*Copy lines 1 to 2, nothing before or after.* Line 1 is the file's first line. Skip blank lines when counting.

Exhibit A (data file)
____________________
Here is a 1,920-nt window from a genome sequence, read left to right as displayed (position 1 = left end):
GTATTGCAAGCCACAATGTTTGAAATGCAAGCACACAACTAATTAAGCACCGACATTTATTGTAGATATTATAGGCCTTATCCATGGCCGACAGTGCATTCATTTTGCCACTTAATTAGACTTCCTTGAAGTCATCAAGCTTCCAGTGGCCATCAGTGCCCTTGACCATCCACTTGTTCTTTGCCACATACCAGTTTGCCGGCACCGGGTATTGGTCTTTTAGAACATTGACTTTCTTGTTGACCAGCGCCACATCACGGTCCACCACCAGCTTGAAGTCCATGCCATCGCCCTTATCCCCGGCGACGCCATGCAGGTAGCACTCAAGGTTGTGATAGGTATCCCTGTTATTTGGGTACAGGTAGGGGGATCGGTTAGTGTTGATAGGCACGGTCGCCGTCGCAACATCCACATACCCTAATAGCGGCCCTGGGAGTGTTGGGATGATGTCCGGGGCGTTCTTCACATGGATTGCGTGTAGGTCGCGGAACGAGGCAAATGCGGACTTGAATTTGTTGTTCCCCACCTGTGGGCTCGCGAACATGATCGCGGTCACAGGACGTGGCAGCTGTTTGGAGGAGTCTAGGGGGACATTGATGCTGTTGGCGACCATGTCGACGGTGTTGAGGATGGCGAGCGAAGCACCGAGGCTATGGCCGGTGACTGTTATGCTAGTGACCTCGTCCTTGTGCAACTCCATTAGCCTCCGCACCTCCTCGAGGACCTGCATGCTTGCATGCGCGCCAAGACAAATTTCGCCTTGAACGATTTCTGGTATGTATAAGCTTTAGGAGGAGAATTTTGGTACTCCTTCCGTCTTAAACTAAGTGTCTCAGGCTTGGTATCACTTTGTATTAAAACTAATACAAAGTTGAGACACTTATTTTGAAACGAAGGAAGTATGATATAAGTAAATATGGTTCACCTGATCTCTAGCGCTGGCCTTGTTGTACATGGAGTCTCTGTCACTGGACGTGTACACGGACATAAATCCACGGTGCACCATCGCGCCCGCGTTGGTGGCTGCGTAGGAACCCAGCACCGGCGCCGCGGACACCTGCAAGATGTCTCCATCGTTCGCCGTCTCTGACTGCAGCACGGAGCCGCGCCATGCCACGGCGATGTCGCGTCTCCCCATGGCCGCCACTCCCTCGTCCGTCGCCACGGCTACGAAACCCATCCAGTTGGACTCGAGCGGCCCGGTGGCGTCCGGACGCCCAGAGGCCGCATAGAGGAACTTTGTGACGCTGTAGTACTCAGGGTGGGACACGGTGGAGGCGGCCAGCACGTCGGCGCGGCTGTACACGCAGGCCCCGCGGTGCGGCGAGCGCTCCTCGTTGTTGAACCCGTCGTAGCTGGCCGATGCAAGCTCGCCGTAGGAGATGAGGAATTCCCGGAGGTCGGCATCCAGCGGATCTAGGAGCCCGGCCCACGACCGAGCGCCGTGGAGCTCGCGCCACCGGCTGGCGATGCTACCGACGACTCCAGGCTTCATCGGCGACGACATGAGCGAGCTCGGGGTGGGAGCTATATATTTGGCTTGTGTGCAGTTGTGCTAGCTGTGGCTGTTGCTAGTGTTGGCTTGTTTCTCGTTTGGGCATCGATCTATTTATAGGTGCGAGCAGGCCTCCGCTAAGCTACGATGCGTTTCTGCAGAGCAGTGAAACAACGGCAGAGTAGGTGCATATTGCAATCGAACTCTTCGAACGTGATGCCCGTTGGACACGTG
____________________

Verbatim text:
Here is a 1,920-nt window from a genome sequence, read left to right as displayed (position 1 = left end):
GTATTGCAAGCCACAATGTTTGAAATGCAAGCACACAACTAATTAAGCACCGACATTTATTGTAGATATTATAGGCCTTATCCATGGCCGACAGTGCATTCATTTTGCCACTTAATTAGACTTCCTTGAAGTCATCAAGCTTCCAGTGGCCATCAGTGCCCTTGACCATCCACTTGTTCTTTGCCACATACCAGTTTGCCGGCACCGGGTATTGGTCTTTTAGAACATTGACTTTCTTGTTGACCAGCGCCACATCACGGTCCACCACCAGCTTGAAGTCCATGCCATCGCCCTTATCCCCGGCGACGCCATGCAGGTAGCACTCAAGGTTGTGATAGGTATCCCTGTTATTTGGGTACAGGTAGGGGGATCGGTTAGTGTTGATAGGCACGGTCGCCGTCGCAACATCCACATACCCTAATAGCGGCCCTGGGAGTGTTGGGATGATGTCCGGGGCGTTCTTCACATGGATTGCGTGTAGGTCGCGGAACGAGGCAAATGCGGACTTGAATTTGTTGTTCCCCACCTGTGGGCTCGCGAACATGATCGCGGTCACAGGACGTGGCAGCTGTTTGGAGGAGTCTAGGGGGACATTGATGCTGTTGGCGACCATGTCGACGGTGTTGAGGATGGCGAGCGAAGCACCGAGGCTATGGCCGGTGACTGTTATGCTAGTGACCTCGTCCTTGTGCAACTCCATTAGCCTCCGCACCTCCTCGAGGACCTGCATGCTTGCATGCGCGCCAAGACAAATTTCGCCTTGAACGATTTCTGGTATGTATAAGCTTTAGGAGGAGAATTTTGGTACTCCTTCCGTCTTAAACTAAGTGTCTCAGGCTTGGTATCACTTTGTATTAAAACTAATACAAAGTTGAGACACTTATTTTGAAACGAAGGAAGTATGATATAAGTAAATATGGTTCACCTGATCTCTAGCGCTGGCCTTGTTGTACATGGAGTCTCTGTCACTGGACGTGTACACGGACATAAATCCACGGTGCACCATCGCGCCCGCGTTGGTGGCTGCGTAGGAACCCAGCACCGGCGCCGCGGACACCTGCAAGATGTCTCCATCGTTCGCCGTCTCTGACTGCAGCACGGAGCCGCGCCATGCCACGGCGATGTCGCGTCTCCCCATGGCCGCCACTCCCTCGTCCGTCGCCACGGCTACGAAACCCATCCAGTTGGACTCGAGCGGCCCGGTGGCGTCCGGACGCCCAGAGGCCGCATAGAGGAACTTTGTGACGCTGTAGTACTCAGGGTGGGACACGGTGGAGGCGGCCAGCACGTCGGCGCGGCTGTACACGCAGGCCCCGCGGTGCGGCGAGCGCTCCTCGTTGTTGAACCCGTCGTAGCTGGCCGATGCAAGCTCGCCGTAGGAGATGAGGAATTCCCGGAGGTCGGCATCCAGCGGATCTAGGAGCCCGGCCCACGACCGAGCGCCGTGGAGCTCGCGCCACCGGCTGGCGATGCTACCGACGACTCCAGGCTTCATCGGCGACGACATGAGCGAGCTCGGGGTGGGAGCTATATATTTGGCTTGTGTGCAGTTGTGCTAGCTGTGGCTGTTGCTAGTGTTGGCTTGTTTCTCGTTTGGGCATCGATCTATTTATAGGTGCGAGCAGGCCTCCGCTAAGCTACGATGCGTTTCTGCAGAGCAGTGAAACAACGGCAGAGTAGGTGCATATTGCAATCGAACTCTTCGAACGTGATGCCCGTTGGACACGTG